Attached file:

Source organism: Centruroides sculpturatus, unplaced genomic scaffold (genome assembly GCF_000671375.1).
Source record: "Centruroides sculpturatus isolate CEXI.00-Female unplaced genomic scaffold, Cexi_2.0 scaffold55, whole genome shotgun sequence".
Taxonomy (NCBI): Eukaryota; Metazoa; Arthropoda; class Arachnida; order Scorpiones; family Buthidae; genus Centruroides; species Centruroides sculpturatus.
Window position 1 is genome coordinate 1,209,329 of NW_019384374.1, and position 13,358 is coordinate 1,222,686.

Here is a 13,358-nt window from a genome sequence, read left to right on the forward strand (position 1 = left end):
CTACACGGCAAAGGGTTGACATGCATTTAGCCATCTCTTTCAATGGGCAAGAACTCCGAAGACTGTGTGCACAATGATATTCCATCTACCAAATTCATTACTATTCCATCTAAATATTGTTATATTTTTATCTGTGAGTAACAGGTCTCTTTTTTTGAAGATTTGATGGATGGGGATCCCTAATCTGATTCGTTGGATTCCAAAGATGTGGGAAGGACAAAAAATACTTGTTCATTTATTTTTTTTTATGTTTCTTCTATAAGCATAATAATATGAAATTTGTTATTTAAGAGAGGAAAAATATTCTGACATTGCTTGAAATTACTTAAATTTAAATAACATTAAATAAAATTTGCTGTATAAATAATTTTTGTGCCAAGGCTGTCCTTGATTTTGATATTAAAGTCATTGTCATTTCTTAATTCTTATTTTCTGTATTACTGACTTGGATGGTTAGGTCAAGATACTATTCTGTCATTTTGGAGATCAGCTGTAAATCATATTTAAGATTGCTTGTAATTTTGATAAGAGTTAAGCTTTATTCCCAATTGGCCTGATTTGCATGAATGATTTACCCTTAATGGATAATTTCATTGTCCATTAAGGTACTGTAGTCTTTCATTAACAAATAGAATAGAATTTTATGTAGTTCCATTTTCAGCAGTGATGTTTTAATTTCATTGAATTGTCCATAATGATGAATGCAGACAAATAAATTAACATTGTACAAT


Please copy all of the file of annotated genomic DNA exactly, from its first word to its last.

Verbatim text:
Source organism: Centruroides sculpturatus, unplaced genomic scaffold (genome assembly GCF_000671375.1).
Source record: "Centruroides sculpturatus isolate CEXI.00-Female unplaced genomic scaffold, Cexi_2.0 scaffold55, whole genome shotgun sequence".
Taxonomy (NCBI): Eukaryota; Metazoa; Arthropoda; class Arachnida; order Scorpiones; family Buthidae; genus Centruroides; species Centruroides sculpturatus.
Window position 1 is genome coordinate 1,209,329 of NW_019384374.1, and position 13,358 is coordinate 1,222,686.

Here is a 13,358-nt window from a genome sequence, read left to right on the forward strand (position 1 = left end):
CTACACGGCAAAGGGTTGACATGCATTTAGCCATCTCTTTCAATGGGCAAGAACTCCGAAGACTGTGTGCACAATGATATTCCATCTACCAAATTCATTACTATTCCATCTAAATATTGTTATATTTTTATCTGTGAGTAACAGGTCTCTTTTTTTGAAGATTTGATGGATGGGGATCCCTAATCTGATTCGTTGGATTCCAAAGATGTGGGAAGGACAAAAAATACTTGTTCATTTATTTTTTTTTATGTTTCTTCTATAAGCATAATAATATGAAATTTGTTATTTAAGAGAGGAAAAATATTCTGACATTGCTTGAAATTACTTAAATTTAAATAACATTAAATAAAATTTGCTGTATAAATAATTTTTGTGCCAAGGCTGTCCTTGATTTTGATATTAAAGTCATTGTCATTTCTTAATTCTTATTTTCTGTATTACTGACTTGGATGGTTAGGTCAAGATACTATTCTGTCATTTTGGAGATCAGCTGTAAATCATATTTAAGATTGCTTGTAATTTTGATAAGAGTTAAGCTTTATTCCCAATTGGCCTGATTTGCATGAATGATTTACCCTTAATGGATAATTTCATTGTCCATTAAGGTACTGTAGTCTTTCATTAACAAATAGAATAGAATTTTATGTAGTTCCATTTTCAGCAGTGATGTTTTAATTTCATTGAATTGTCCATAATGATGAATGCAGACAAATAAATTAACATTGTACAAT